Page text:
Feasibility of Enhanced Recovery After Surgery (ERAS) Implementation: Pilot Phase Outcomes of a Multicenter, Prospective Study
Kyle O. Rove, MD1, Andrew C. Strine, MD2, David I. Chu, MD, MSCE3, Megan A. Brockel, MD1, Duncan T. Wilcox, MD, MBBS1, Gino J. Vricella, MD4, Douglas E. Coplen, MD4, Erica J. Traxel, MD4, Rajeev Chaudhry, MD5, Brian VanderBrink, MD2, Elizabeth B. Yerkes, MD3, Yvonne Y. Chan, MD3, Nicholas Burjek, MD3, Rebecca S. Zee, MD, PhD6, C.D. Anthony Herndon, MD6, PURSUE Study Group, .1.
1Children's Hospital Colorado, Aurora, CO, USA, 2Cincinnati Children’s, Cincinnati, OH, USA, 3Ann & Robert H. Lurie Children's Hospital of Chicago, Chicago, IL, USA, 4St. Louis Children's Hospital, Washington University in St. Louis, St. Louis, MO, USA, 5Children's Hospital of Pittsburgh, University of Pittsburgh Medical Center, Pittsburgh, PA, USA, 6Children’s Hospital of Richmond at VCU, Richmond, VA, USA.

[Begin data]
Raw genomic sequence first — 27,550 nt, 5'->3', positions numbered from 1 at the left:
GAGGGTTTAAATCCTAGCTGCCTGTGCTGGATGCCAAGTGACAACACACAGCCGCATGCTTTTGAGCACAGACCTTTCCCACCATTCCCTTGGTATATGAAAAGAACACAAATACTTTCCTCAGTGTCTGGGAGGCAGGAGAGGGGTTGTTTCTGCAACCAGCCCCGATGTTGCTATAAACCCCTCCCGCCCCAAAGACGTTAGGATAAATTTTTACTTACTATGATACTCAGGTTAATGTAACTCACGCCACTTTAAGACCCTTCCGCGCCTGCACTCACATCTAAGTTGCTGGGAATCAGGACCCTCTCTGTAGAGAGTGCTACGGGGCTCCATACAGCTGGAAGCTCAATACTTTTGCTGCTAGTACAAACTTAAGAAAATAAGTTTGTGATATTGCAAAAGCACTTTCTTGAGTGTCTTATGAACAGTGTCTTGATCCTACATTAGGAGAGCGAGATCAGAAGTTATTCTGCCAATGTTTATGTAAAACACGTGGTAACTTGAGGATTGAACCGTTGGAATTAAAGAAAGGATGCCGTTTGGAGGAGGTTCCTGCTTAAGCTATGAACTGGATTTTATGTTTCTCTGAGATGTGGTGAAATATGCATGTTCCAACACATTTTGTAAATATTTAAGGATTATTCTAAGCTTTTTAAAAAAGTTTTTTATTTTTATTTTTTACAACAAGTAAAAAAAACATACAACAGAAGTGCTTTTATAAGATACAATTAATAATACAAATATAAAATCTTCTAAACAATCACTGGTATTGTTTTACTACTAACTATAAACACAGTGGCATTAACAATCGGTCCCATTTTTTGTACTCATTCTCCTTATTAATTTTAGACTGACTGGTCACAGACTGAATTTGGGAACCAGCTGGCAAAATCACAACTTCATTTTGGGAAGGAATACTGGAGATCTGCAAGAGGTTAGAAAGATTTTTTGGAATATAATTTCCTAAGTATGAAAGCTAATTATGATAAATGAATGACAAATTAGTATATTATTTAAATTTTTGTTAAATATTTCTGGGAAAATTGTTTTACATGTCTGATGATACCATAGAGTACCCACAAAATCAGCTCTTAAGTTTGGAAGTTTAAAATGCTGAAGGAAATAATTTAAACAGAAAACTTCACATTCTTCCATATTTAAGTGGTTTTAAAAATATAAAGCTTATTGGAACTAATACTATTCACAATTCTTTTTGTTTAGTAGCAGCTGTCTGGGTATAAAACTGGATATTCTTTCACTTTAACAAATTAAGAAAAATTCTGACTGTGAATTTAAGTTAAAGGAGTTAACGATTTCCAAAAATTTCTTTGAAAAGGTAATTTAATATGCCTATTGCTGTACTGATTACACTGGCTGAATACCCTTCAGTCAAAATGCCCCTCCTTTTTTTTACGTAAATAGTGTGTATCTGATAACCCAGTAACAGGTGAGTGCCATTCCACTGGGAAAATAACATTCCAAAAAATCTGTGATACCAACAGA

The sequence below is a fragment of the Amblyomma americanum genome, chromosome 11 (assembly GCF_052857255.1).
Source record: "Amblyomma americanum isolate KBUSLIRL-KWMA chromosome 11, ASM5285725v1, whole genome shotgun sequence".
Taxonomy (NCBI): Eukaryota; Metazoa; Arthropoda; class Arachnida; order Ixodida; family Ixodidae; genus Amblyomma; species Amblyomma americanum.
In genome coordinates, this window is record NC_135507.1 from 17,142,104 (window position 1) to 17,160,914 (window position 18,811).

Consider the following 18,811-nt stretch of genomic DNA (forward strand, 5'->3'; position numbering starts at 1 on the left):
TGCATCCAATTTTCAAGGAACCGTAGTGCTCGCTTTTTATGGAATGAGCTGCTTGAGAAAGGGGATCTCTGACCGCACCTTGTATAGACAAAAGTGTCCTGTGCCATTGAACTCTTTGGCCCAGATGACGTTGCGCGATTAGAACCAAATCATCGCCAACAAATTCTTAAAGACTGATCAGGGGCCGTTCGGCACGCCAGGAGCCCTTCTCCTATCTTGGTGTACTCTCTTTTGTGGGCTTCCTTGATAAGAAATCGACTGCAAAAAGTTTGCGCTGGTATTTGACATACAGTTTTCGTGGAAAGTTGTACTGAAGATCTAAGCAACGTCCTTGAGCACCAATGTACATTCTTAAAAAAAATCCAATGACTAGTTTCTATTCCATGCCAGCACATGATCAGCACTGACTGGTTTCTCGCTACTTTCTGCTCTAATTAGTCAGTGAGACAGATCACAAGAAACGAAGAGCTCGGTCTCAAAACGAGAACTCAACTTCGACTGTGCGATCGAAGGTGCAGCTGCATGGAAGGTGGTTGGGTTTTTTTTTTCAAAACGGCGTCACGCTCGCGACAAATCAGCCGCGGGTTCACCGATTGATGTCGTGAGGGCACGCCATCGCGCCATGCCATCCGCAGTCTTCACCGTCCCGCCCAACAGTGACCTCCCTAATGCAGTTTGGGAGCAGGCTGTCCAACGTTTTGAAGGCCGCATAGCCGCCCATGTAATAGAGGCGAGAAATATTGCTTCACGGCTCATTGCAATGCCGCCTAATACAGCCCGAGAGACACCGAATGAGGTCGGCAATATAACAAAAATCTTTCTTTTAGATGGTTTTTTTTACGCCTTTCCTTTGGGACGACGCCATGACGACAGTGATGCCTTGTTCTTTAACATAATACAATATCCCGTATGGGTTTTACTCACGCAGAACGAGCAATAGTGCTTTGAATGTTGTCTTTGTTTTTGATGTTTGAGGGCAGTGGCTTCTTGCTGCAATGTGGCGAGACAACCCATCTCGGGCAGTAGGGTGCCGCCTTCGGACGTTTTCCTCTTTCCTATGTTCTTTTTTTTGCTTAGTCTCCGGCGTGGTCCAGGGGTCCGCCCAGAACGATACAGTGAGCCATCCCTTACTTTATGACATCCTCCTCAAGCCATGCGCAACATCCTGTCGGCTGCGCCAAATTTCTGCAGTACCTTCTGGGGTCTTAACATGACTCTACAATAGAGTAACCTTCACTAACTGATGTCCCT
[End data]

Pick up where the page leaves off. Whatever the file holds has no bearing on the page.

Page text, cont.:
Background: Enhanced recovery after surgery (ERAS®) is a robust, multidisciplinary, multimodal framework designed to standardize perioperative care to return a patient to baseline function. There are few examples of successful implementation strategies in the pediatric surgical literature. Pediatric Urology Recovery After Surgery Endeavor (PURSUE) is a multicenter prospective study of ERAS in patients undergoing lower urinary tract reconstruction, and the study design includes a pilot phase to verify protocol implementation. We aim to determine whether ERAS can be effectively implemented at participating pediatric hospitals, assess implementation barriers, and understand characteristics of successful programs, particularly in unfamiliar contexts. We hypothesize that ERAS can be implemented with ≥70% mean protocol adherence at ≥75% of centers.Methods: To facilitate adaptation of ERAS—which includes 20 pre-, intra-, and postoperative process measures—as standard of care, site investigators (local surgeon champions) were directed to engage perioperative leaders, stakeholders, and staff or providers who may interact with surgical patients. Local context determined each ERAS implementation through structured multidisciplinary meetings, iteration, and overcoming barriers. Providers filled out pre- and post-pilot surveys seeking baseline familiarity with ERAS and perceived obstacles to implementation. To verify integrity of ERAS implementation at each site, an audit committee met after enrollment of the first 5 patients to review protocol adherence and provide an avenue for constructive feedback. To assess whether the pilot phase was successful, pilot outcomes included documenting involvement of core perioperative disciplines during startup, enrolling a minimum of 2 patients in first 6 months, completing 90-day follow up for first 5 patients, defining barriers to implementation, and assessing protocol adherence in accordance with the hypothesis.Results: 23 pediatric urologists (median 4 per center) participated in ERAS implementation across 6 centers, each enrolling 5 patients (total 30 patients). Implementation meetings included 10 medical disciplines. Centers held a median of 7 meetings (range 3–15) with median 5 participants (range 2–35). 237 providers completed pre- and post-pilot surveys, with 51% identifying the largest barrier to ERAS implementation as “difficulty initiating and maintaining compliance with care pathway.” Median implementation duration (first meeting to first patient enrolled) was 57 days (range 15–306) and pilot duration (first to fifth patient) was 308 days (range 22–952) (Figure). All 6 sites met with the audit committee virtually to review compliance, discuss challenges, and suggest solutions. Median compliance across all centers was 16/20 process measures or 80% (range 15–18), thus affirming the hypothesis. One center struggled to implement ERAS (with long implementation and pilot duration exceeding 3 years) largely due to unforeseen disagreement with a co-managing surgical service over perioperative care elements.Conclusions: Successful implementations of ERAS across 6 pediatric urology centers was possible through multidisciplinary collaboration, structured approach, adaptation to local context, and strong auditing process. All 6 centers continue to maintain adherence, as we seek to complete primary enrollment for the study.
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